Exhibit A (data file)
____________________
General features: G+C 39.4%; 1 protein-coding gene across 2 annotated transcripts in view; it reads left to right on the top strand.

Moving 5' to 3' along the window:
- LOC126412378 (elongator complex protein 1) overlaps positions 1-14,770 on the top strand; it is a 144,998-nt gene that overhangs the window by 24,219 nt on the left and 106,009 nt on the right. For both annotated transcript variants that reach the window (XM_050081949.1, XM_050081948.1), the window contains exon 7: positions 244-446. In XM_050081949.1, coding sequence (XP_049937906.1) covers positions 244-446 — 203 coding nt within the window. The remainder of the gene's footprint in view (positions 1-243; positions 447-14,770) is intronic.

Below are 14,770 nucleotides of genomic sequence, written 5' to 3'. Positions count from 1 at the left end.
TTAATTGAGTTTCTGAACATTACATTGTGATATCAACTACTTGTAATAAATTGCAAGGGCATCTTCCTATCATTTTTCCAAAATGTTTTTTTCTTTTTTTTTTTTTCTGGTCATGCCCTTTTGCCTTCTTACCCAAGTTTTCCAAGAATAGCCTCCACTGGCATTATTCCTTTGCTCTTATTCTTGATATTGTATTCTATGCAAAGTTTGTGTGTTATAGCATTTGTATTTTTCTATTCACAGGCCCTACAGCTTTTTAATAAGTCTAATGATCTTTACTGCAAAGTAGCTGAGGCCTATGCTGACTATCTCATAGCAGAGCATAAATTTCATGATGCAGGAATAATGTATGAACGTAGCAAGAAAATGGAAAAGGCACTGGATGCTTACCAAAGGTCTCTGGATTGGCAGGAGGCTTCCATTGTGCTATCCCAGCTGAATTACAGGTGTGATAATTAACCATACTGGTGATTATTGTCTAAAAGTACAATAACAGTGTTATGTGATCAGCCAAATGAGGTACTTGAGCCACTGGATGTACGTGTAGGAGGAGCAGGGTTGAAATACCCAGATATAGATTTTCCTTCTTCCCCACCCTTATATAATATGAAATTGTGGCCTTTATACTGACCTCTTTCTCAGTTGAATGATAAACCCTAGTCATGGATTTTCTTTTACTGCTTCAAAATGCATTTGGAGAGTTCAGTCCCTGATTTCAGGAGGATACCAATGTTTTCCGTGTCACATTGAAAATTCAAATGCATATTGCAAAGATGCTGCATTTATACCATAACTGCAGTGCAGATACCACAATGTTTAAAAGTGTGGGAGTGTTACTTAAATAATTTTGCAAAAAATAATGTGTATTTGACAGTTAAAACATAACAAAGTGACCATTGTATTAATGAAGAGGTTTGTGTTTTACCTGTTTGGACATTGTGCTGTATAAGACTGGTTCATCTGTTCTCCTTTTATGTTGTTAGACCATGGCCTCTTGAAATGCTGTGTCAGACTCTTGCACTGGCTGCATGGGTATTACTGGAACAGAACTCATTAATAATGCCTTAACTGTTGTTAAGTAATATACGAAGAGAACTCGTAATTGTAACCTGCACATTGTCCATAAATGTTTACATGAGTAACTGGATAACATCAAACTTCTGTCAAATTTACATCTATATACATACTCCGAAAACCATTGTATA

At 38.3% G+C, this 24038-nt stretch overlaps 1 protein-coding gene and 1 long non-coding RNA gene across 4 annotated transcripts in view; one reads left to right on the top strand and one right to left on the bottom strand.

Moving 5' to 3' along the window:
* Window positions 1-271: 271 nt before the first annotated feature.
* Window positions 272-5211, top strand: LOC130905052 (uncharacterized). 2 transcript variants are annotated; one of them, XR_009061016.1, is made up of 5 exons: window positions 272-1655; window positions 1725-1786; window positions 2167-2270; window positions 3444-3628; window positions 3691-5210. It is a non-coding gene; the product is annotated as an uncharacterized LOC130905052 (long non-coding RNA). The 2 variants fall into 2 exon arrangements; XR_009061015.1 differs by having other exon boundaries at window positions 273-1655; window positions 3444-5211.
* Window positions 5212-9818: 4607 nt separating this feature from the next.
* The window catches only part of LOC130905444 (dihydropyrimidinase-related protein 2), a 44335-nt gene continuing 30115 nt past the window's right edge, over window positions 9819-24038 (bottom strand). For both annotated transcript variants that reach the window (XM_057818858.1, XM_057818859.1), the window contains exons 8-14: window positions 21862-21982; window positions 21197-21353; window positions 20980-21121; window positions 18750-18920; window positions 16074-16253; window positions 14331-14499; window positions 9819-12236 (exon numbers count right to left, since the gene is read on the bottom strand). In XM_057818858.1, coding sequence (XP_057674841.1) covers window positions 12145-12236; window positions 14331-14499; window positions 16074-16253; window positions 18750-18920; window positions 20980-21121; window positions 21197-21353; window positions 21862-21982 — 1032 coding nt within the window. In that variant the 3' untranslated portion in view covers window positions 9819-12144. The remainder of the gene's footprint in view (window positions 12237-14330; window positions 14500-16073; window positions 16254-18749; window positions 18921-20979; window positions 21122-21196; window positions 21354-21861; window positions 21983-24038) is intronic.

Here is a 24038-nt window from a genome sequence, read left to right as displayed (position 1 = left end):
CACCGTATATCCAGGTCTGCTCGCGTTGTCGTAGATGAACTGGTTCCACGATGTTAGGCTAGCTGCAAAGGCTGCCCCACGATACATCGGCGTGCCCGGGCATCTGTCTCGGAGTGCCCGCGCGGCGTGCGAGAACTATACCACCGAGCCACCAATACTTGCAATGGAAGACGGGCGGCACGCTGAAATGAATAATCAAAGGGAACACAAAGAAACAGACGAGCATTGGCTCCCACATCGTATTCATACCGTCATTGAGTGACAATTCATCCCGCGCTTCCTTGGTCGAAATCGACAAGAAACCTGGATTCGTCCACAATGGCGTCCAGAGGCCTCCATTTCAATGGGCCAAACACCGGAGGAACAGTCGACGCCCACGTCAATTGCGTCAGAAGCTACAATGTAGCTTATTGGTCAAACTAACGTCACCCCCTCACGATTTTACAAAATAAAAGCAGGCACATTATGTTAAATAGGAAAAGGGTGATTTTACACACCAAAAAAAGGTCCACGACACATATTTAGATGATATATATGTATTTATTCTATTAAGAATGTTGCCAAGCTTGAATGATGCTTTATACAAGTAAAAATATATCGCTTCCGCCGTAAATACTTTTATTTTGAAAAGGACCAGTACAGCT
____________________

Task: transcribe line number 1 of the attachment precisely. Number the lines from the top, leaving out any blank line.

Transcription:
General features: G+C 39.4%; 1 protein-coding gene across 2 annotated transcripts in view; it reads left to right on the top strand.